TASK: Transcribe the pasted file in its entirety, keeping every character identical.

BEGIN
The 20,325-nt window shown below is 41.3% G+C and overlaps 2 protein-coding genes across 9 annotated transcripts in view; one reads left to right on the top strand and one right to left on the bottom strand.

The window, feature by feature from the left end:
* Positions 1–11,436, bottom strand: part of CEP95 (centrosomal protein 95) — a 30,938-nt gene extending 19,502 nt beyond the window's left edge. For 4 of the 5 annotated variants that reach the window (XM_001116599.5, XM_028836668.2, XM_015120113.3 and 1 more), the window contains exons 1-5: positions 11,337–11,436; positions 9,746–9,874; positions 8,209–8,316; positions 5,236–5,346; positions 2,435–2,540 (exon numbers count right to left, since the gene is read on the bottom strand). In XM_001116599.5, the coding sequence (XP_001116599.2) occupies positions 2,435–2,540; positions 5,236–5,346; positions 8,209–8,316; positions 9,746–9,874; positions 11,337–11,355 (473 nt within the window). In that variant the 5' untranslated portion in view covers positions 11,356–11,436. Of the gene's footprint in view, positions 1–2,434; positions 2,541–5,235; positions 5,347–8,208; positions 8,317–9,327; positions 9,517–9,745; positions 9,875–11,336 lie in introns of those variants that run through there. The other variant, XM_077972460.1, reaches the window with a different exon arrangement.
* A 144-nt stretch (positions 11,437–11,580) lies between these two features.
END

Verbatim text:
The 20,325-nt window shown below is 41.3% G+C and overlaps 2 protein-coding genes across 9 annotated transcripts in view; one reads left to right on the top strand and one right to left on the bottom strand.

The window, feature by feature from the left end:
* Positions 1–11,436, bottom strand: part of CEP95 (centrosomal protein 95) — a 30,938-nt gene extending 19,502 nt beyond the window's left edge. For 4 of the 5 annotated variants that reach the window (XM_001116599.5, XM_028836668.2, XM_015120113.3 and 1 more), the window contains exons 1-5: positions 11,337–11,436; positions 9,746–9,874; positions 8,209–8,316; positions 5,236–5,346; positions 2,435–2,540 (exon numbers count right to left, since the gene is read on the bottom strand). In XM_001116599.5, the coding sequence (XP_001116599.2) occupies positions 2,435–2,540; positions 5,236–5,346; positions 8,209–8,316; positions 9,746–9,874; positions 11,337–11,355 (473 nt within the window). In that variant the 5' untranslated portion in view covers positions 11,356–11,436. Of the gene's footprint in view, positions 1–2,434; positions 2,541–5,235; positions 5,347–8,208; positions 8,317–9,327; positions 9,517–9,745; positions 9,875–11,336 lie in introns of those variants that run through there. The other variant, XM_077972460.1, reaches the window with a different exon arrangement.
* A 144-nt stretch (positions 11,437–11,580) lies between these two features.